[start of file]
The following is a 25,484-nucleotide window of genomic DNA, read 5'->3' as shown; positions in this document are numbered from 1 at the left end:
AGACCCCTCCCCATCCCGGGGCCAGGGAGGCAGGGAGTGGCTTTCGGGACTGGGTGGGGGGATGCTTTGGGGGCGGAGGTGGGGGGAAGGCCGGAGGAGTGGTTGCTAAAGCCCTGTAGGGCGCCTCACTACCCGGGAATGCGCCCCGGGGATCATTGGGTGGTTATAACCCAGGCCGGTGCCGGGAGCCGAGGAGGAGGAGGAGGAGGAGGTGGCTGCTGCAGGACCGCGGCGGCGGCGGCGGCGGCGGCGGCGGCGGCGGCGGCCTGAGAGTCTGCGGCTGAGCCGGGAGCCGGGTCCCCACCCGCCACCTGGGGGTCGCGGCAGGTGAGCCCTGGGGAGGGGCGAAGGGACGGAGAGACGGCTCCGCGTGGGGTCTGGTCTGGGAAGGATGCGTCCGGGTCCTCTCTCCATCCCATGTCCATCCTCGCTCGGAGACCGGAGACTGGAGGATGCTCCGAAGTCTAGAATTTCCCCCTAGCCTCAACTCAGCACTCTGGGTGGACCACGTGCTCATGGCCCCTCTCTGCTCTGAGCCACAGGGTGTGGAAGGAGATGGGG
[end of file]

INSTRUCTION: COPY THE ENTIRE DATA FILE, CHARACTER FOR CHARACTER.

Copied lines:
The following is a 25,484-nucleotide window of genomic DNA, read 5'->3' as shown; positions in this document are numbered from 1 at the left end:
AGACCCCTCCCCATCCCGGGGCCAGGGAGGCAGGGAGTGGCTTTCGGGACTGGGTGGGGGGATGCTTTGGGGGCGGAGGTGGGGGGAAGGCCGGAGGAGTGGTTGCTAAAGCCCTGTAGGGCGCCTCACTACCCGGGAATGCGCCCCGGGGATCATTGGGTGGTTATAACCCAGGCCGGTGCCGGGAGCCGAGGAGGAGGAGGAGGAGGAGGTGGCTGCTGCAGGACCGCGGCGGCGGCGGCGGCGGCGGCGGCGGCGGCGGCGGCCTGAGAGTCTGCGGCTGAGCCGGGAGCCGGGTCCCCACCCGCCACCTGGGGGTCGCGGCAGGTGAGCCCTGGGGAGGGGCGAAGGGACGGAGAGACGGCTCCGCGTGGGGTCTGGTCTGGGAAGGATGCGTCCGGGTCCTCTCTCCATCCCATGTCCATCCTCGCTCGGAGACCGGAGACTGGAGGATGCTCCGAAGTCTAGAATTTCCCCCTAGCCTCAACTCAGCACTCTGGGTGGACCACGTGCTCATGGCCCCTCTCTGCTCTGAGCCACAGGGTGTGGAAGGAGATGGGG